Why a West Texas Nuclear Dump May Be a Short-Term Fix

The National Academy of Sciences warns regulators have underestimated the risk.

By Michael O'Brien June 28, 2016 9:58 am, ,

From KUT

A West Texas site wants to get its hands on the nation’s spent nuclear fuel. And if a National Academy of Sciences report is to be believed, this may be safer than the status quo.

Spent nuclear fuel rods are about the width of a Sharpie, a few yards long and deadly for hundreds of thousands of years. And, even after 60 years of commercial nuclear power, the Department of Energy (DOE) has no storage plan.

Waste Control Specialists in Andrews County — currently storing contaminated rags, gloves, and other low-level nuclear waste — submitted an application in April which would allow them to receive high-level spent fuel.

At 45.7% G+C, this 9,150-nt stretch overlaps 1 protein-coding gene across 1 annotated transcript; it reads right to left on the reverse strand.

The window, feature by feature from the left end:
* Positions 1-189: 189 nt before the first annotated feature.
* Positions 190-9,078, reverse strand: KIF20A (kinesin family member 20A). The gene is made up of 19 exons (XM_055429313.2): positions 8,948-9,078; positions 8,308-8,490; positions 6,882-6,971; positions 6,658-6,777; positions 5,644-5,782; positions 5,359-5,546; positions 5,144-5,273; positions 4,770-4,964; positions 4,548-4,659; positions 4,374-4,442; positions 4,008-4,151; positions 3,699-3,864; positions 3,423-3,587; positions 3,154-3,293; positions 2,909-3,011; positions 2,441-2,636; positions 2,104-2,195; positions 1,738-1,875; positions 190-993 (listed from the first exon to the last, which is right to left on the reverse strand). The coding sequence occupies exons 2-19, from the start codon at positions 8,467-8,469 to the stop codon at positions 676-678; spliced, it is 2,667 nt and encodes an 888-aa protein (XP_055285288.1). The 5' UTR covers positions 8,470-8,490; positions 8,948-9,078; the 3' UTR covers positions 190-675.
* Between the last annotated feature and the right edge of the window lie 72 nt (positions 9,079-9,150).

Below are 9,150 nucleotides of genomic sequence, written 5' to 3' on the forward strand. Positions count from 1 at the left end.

The fuel would sit on-site, entombed in concrete-steel casks, until the DOE comes up with a permanent solution.

“These casks are impressive products of engineering design,” said Erich Schneider, Nuclear Systems Engineer at the University of Texas at Austin.

You can find videos online that show these casks being “propelled by a rocket and then slammed into a concrete wall” at 100 miles per hour and remaining intact, he said.

These 150-ton casks can safely hold the nuclear material for 100 years, and many power-plants are already storing some of their spent fuel on-site in these casks.

But the majority of spent fuel is sits near the reactor in 45-foot deep, industrial grade pools.

Spent fuel is so hot when it comes out of the reactor that it has to sit submerged for a few years before it can be safely transported or even placed in those casks. But, water is actually a really strong radiation shield, Schneider said.

You could probably swim in the pool – if you had to.

“If you stayed near the top you might be alright,” Schneider said.

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